Ever since they first sang together on the 2002 Vanguard album Evangeline Made, I’ve been waiting for Linda Ronstadt and Ann Savoy to put out another record. Here it is, and it was worth the wait. Adieu False Heart is one of the most touching, graceful and beautiful albums of 2006.
Ronstadt needs no introduction: she’s sold more than 30 million records in a career that goes back to the 1960s and has ranged from rock ‘n’ roll to American jazz standards and traditional Mexican ballads, in addition to collaborations with numerous artists (including two best-sellers with Emmylou Harris and Dolly Parton) and her own trademark blend of pop, folk, rock and country. I have to confess I haven’t followed her career all that closely in the last 20 years, but I was a big fan especially of her country-rock work in the ’60s and ’70s.
Ann Savoy is one of the key figures in the revival of Cajun music and culture in the past 40 years. She has recorded and traveled with the Savoy Doucet Cajun Band (with husband accordionist Marc and fiddler Michael Doucet), the Savoy Family Band, which includes her sons, and the Magnolia Sisters. She has also worked with T Bone Burnett on two film projects, written a definitive history of Cajun culture and music, and produced that Evangeline Made album, which was nominated for a Grammy.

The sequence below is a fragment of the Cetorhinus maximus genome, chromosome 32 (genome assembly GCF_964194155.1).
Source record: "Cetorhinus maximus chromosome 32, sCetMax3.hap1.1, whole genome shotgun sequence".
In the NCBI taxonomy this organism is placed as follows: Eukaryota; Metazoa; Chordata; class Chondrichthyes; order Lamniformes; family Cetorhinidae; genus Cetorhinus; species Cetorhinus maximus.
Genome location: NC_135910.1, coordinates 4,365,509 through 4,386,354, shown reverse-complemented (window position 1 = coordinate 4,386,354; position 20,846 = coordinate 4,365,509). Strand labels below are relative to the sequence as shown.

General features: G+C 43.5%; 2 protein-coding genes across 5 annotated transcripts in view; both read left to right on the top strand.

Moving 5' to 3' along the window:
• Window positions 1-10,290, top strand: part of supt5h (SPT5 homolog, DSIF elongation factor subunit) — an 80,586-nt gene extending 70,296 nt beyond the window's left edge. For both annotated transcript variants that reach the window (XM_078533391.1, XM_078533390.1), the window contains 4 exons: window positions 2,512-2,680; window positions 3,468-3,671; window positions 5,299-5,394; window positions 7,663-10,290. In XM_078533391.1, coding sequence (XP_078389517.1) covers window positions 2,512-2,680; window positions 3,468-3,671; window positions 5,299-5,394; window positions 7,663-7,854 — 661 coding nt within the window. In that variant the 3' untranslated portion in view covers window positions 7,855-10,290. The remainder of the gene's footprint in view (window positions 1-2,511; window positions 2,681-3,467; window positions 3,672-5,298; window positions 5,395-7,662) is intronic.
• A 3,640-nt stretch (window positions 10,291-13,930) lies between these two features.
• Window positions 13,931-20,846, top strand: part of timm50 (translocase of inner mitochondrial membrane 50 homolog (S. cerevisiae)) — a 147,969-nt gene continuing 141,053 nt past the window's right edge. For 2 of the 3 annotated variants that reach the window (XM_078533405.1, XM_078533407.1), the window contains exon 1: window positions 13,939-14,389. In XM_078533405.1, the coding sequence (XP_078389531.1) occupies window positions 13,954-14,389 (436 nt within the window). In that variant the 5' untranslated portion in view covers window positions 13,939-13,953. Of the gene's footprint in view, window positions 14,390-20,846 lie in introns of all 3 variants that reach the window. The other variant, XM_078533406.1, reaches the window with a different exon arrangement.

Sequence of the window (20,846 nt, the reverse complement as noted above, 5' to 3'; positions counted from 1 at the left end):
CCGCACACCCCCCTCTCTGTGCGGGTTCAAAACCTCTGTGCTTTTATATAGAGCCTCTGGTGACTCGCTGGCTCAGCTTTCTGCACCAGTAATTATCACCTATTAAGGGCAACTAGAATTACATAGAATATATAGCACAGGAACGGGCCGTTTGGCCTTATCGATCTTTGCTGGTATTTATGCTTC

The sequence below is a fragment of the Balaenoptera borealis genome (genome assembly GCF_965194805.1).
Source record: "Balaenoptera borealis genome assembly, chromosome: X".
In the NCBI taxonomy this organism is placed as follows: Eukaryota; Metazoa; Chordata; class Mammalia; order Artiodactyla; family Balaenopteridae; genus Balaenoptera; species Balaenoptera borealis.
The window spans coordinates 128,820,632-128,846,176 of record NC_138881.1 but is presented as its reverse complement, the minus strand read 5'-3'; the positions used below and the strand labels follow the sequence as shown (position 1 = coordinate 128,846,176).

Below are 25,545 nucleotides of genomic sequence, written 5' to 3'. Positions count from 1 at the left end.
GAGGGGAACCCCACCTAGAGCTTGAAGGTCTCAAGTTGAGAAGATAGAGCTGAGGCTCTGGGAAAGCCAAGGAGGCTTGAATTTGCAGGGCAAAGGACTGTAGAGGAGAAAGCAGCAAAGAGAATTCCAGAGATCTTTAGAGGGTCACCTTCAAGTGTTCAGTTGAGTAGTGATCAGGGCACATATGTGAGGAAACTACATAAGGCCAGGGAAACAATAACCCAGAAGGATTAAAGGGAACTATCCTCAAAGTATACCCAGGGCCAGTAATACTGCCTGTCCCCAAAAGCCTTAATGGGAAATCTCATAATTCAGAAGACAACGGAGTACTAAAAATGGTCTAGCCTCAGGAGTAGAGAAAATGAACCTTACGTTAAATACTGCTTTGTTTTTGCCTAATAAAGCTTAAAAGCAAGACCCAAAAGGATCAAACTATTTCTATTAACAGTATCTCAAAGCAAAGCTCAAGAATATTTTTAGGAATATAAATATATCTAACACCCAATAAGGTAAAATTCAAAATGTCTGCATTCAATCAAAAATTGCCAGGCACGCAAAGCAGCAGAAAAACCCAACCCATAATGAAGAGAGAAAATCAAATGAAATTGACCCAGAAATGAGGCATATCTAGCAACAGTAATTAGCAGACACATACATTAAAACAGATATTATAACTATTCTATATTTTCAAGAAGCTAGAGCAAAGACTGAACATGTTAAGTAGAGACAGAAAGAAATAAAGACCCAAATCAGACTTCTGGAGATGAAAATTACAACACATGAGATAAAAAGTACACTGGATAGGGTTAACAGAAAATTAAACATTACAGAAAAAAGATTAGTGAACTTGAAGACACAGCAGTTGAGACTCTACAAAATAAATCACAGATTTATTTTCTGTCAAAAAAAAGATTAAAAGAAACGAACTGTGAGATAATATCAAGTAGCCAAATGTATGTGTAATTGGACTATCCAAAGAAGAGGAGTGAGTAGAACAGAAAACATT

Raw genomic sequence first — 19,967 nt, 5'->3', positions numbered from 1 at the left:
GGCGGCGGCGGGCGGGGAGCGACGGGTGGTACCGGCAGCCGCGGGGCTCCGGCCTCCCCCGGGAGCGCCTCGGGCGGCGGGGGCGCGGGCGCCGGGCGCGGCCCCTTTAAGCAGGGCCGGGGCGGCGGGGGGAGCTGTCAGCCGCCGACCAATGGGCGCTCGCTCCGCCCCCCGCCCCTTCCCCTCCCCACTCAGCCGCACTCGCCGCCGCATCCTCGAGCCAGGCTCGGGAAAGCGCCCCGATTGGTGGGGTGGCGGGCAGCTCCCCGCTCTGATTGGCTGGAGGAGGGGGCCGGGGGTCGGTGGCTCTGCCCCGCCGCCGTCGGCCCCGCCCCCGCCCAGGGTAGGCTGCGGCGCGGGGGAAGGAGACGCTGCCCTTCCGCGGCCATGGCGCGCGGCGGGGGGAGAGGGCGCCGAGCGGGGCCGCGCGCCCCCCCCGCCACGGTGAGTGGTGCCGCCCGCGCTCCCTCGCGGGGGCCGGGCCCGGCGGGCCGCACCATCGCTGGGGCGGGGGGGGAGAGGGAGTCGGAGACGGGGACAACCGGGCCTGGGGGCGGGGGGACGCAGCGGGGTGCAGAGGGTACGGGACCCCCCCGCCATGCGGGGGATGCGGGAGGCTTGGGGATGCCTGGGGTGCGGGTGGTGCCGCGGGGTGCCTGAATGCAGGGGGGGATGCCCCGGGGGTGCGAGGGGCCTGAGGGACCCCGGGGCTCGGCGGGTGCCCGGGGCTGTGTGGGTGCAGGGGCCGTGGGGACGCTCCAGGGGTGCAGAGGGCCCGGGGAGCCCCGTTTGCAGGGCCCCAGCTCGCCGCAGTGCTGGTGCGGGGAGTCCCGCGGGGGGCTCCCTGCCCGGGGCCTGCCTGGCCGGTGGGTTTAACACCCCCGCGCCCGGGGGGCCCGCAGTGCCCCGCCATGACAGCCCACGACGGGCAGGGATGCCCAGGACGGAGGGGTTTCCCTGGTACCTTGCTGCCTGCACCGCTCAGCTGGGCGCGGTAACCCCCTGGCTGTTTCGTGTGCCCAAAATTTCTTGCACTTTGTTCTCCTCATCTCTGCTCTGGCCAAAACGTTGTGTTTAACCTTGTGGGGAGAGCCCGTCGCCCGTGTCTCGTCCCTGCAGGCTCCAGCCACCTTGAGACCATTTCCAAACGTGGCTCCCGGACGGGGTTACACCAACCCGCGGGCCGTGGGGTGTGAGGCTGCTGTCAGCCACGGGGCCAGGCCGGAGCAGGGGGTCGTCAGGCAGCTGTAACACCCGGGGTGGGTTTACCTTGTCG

Together, these two seasoned pro’s make beautiful music. Their voices blend spectacularly, and you can feel the love they have for this material. “Zozo” is a Creole word for “little bird,” and these songs soar and dive through the whole range of feelings involved in all the aspects of love. The title track sees Savoy taking the lead on Arthur Smith’s song (which was also covered by Jolie Holland this year), and the first single is a gorgeous cover of The Left Banke’s “Walk Away Renee,” with dual lead vocals and stunning harmonies.
But the standout track, and I don’t say this purely as a Richard Thompson fan, is a heart-rending cover of Thompson’s “Burns Supper,” with Ann singing lead and Linda harmonies. This could very well become the definitive version of this melancholy classic about a lonely old man looking back on an empty life without love. It’s that good.
Other standout tracks include John Jacob Niles’ “Go Away From My Window,” Julie Miller’s “I Can’t Get Over You,” Bill Monroe’s “The One I Love Is Gone,” and the sad, sad French-language “Marie Mouri,” which was also covered this year by Steve Riley and the Mamou Playboys.
The instrumentation is superb, featuring standout players such as Sam Bush on mandolin, Byron House on bass, Dirk Powell on accordion, Sam Broussard on guitar and Stuart Duncan and Andrea Zonn on violins, among others.
About the only misstep is Ronstadt’s solo cover of Thompson’s “King of Bohemia,” which she just doesn’t seem to catch the emotional essence of, to my ears. That said, it’s extremely gratifying to see these two quietly powerful RT songs being covered by such a high-profile act.